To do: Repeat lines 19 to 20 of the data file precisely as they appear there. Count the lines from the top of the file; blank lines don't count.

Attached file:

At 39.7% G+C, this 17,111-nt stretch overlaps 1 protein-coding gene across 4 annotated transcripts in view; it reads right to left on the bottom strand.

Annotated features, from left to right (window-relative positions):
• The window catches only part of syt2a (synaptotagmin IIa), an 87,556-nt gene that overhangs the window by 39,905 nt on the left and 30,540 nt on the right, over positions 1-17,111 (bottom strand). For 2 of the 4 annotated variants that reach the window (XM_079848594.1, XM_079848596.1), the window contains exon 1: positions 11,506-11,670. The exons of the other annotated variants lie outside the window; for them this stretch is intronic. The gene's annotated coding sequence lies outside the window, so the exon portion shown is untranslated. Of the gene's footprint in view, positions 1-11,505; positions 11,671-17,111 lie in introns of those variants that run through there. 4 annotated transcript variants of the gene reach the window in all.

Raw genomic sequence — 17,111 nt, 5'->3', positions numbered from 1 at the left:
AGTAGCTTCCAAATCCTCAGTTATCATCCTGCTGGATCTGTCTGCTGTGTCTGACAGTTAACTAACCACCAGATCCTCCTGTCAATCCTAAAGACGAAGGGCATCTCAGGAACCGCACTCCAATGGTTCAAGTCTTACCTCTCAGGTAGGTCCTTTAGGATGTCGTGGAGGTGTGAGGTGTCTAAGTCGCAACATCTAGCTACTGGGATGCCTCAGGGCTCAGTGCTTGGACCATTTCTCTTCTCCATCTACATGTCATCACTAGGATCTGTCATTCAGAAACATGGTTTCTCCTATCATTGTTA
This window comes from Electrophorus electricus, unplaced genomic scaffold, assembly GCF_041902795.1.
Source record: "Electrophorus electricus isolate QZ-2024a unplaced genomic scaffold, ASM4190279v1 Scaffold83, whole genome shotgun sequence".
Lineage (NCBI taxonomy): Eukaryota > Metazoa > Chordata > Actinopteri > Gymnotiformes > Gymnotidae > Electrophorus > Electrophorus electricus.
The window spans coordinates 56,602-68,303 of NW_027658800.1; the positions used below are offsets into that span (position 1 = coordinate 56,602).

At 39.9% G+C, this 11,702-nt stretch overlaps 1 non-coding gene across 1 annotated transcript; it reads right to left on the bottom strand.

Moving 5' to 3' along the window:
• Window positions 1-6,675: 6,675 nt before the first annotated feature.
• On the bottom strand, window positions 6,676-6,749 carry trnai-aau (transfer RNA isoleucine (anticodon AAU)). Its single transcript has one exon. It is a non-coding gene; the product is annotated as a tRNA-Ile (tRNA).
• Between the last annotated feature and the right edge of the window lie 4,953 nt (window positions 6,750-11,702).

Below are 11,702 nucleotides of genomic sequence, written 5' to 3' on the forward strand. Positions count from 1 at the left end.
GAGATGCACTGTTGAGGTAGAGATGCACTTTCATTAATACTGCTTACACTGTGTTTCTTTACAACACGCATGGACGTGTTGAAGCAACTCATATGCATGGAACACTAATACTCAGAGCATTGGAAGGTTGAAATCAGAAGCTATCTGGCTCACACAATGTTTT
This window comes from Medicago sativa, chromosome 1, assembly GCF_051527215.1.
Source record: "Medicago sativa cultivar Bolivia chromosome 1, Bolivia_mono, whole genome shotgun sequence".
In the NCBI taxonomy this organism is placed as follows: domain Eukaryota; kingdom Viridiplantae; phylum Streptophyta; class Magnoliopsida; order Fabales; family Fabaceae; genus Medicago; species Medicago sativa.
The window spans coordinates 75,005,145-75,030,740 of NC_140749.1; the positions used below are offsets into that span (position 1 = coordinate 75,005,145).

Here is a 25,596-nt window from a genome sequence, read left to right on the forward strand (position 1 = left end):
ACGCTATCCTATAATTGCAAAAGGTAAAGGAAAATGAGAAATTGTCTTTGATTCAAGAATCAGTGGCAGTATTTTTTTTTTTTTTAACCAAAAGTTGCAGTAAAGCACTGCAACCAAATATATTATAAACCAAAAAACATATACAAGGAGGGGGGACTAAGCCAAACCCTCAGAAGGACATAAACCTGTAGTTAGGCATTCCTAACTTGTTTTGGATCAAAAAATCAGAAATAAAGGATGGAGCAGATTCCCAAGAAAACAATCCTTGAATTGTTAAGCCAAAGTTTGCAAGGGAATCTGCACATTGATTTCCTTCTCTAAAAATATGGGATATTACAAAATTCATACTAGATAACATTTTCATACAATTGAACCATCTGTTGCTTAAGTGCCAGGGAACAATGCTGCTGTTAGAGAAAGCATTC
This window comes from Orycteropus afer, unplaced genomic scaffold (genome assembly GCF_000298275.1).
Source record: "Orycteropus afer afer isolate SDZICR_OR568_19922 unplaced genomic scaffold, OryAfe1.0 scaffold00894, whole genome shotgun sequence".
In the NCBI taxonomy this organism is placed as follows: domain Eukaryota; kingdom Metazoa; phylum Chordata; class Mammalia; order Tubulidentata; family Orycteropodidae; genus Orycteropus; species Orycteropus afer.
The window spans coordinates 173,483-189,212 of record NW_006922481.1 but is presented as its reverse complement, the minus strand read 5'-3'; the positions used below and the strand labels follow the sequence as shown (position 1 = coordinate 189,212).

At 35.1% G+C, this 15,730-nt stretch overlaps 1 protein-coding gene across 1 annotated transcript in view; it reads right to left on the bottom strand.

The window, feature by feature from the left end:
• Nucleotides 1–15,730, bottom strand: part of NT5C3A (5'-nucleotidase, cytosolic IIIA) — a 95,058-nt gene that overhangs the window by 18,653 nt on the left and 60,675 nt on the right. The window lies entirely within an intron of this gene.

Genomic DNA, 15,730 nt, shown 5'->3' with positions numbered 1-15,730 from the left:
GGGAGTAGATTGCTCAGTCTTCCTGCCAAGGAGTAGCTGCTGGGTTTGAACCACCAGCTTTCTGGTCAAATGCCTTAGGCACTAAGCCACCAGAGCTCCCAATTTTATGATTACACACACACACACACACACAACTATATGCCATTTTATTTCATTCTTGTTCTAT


In the NCBI taxonomy this organism is placed as follows: domain Eukaryota; kingdom Viridiplantae; phylum Streptophyta; class Magnoliopsida; order Fabales; family Fabaceae; genus Medicago; species Medicago sativa.
The window spans coordinates 75,005,145-75,030,740 of NC_140749.1; the positions used below are offsets into that span (position 1 = coordinate 75,005,145).